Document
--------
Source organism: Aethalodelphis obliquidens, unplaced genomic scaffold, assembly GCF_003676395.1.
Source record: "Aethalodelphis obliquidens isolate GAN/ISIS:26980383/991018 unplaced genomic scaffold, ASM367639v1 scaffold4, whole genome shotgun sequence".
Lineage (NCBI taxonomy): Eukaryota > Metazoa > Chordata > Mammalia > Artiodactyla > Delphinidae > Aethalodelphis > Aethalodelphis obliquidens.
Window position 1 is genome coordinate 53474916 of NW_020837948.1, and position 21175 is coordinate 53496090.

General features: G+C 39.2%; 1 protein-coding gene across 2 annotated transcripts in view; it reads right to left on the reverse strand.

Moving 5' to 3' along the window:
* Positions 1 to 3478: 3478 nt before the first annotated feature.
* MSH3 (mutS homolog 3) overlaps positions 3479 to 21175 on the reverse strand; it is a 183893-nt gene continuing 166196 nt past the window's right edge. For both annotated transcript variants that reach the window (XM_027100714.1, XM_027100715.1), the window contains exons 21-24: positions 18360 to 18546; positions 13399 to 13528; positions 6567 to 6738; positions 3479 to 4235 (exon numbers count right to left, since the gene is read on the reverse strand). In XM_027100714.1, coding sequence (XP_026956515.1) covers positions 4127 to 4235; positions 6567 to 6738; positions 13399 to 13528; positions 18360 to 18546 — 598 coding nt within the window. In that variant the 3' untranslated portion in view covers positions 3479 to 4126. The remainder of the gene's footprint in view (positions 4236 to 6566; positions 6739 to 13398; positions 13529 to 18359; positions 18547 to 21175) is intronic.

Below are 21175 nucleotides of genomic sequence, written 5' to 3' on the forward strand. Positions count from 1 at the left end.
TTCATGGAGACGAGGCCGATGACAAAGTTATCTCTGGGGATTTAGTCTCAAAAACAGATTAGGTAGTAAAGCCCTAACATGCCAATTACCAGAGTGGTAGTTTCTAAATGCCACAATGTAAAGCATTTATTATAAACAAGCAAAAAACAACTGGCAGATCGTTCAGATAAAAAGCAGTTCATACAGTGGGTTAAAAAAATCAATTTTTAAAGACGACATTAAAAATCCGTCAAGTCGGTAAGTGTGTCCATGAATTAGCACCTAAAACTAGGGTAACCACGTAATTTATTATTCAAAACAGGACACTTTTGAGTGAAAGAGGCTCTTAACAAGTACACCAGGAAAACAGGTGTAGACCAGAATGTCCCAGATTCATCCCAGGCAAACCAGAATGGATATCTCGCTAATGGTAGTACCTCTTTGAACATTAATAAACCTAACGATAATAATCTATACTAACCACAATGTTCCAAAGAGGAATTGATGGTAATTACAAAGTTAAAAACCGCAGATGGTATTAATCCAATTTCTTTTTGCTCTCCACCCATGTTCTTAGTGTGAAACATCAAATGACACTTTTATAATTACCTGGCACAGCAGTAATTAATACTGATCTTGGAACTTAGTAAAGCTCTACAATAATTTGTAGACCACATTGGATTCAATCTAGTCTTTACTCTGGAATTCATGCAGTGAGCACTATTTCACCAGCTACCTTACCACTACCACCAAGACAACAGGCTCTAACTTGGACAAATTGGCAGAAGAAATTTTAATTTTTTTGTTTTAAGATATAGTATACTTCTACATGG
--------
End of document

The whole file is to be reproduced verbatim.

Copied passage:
Source organism: Aethalodelphis obliquidens, unplaced genomic scaffold, assembly GCF_003676395.1.
Source record: "Aethalodelphis obliquidens isolate GAN/ISIS:26980383/991018 unplaced genomic scaffold, ASM367639v1 scaffold4, whole genome shotgun sequence".
Lineage (NCBI taxonomy): Eukaryota > Metazoa > Chordata > Mammalia > Artiodactyla > Delphinidae > Aethalodelphis > Aethalodelphis obliquidens.
Window position 1 is genome coordinate 53474916 of NW_020837948.1, and position 21175 is coordinate 53496090.

General features: G+C 39.2%; 1 protein-coding gene across 2 annotated transcripts in view; it reads right to left on the reverse strand.

Moving 5' to 3' along the window:
* Positions 1 to 3478: 3478 nt before the first annotated feature.
* MSH3 (mutS homolog 3) overlaps positions 3479 to 21175 on the reverse strand; it is a 183893-nt gene continuing 166196 nt past the window's right edge. For both annotated transcript variants that reach the window (XM_027100714.1, XM_027100715.1), the window contains exons 21-24: positions 18360 to 18546; positions 13399 to 13528; positions 6567 to 6738; positions 3479 to 4235 (exon numbers count right to left, since the gene is read on the reverse strand). In XM_027100714.1, coding sequence (XP_026956515.1) covers positions 4127 to 4235; positions 6567 to 6738; positions 13399 to 13528; positions 18360 to 18546 — 598 coding nt within the window. In that variant the 3' untranslated portion in view covers positions 3479 to 4126. The remainder of the gene's footprint in view (positions 4236 to 6566; positions 6739 to 13398; positions 13529 to 18359; positions 18547 to 21175) is intronic.

Below are 21175 nucleotides of genomic sequence, written 5' to 3' on the forward strand. Positions count from 1 at the left end.
TTCATGGAGACGAGGCCGATGACAAAGTTATCTCTGGGGATTTAGTCTCAAAAACAGATTAGGTAGTAAAGCCCTAACATGCCAATTACCAGAGTGGTAGTTTCTAAATGCCACAATGTAAAGCATTTATTATAAACAAGCAAAAAACAACTGGCAGATCGTTCAGATAAAAAGCAGTTCATACAGTGGGTTAAAAAAATCAATTTTTAAAGACGACATTAAAAATCCGTCAAGTCGGTAAGTGTGTCCATGAATTAGCACCTAAAACTAGGGTAACCACGTAATTTATTATTCAAAACAGGACACTTTTGAGTGAAAGAGGCTCTTAACAAGTACACCAGGAAAACAGGTGTAGACCAGAATGTCCCAGATTCATCCCAGGCAAACCAGAATGGATATCTCGCTAATGGTAGTACCTCTTTGAACATTAATAAACCTAACGATAATAATCTATACTAACCACAATGTTCCAAAGAGGAATTGATGGTAATTACAAAGTTAAAAACCGCAGATGGTATTAATCCAATTTCTTTTTGCTCTCCACCCATGTTCTTAGTGTGAAACATCAAATGACACTTTTATAATTACCTGGCACAGCAGTAATTAATACTGATCTTGGAACTTAGTAAAGCTCTACAATAATTTGTAGACCACATTGGATTCAATCTAGTCTTTACTCTGGAATTCATGCAGTGAGCACTATTTCACCAGCTACCTTACCACTACCACCAAGACAACAGGCTCTAACTTGGACAAATTGGCAGAAGAAATTTTAATTTTTTTGTTTTAAGATATAGTATACTTCTACATGG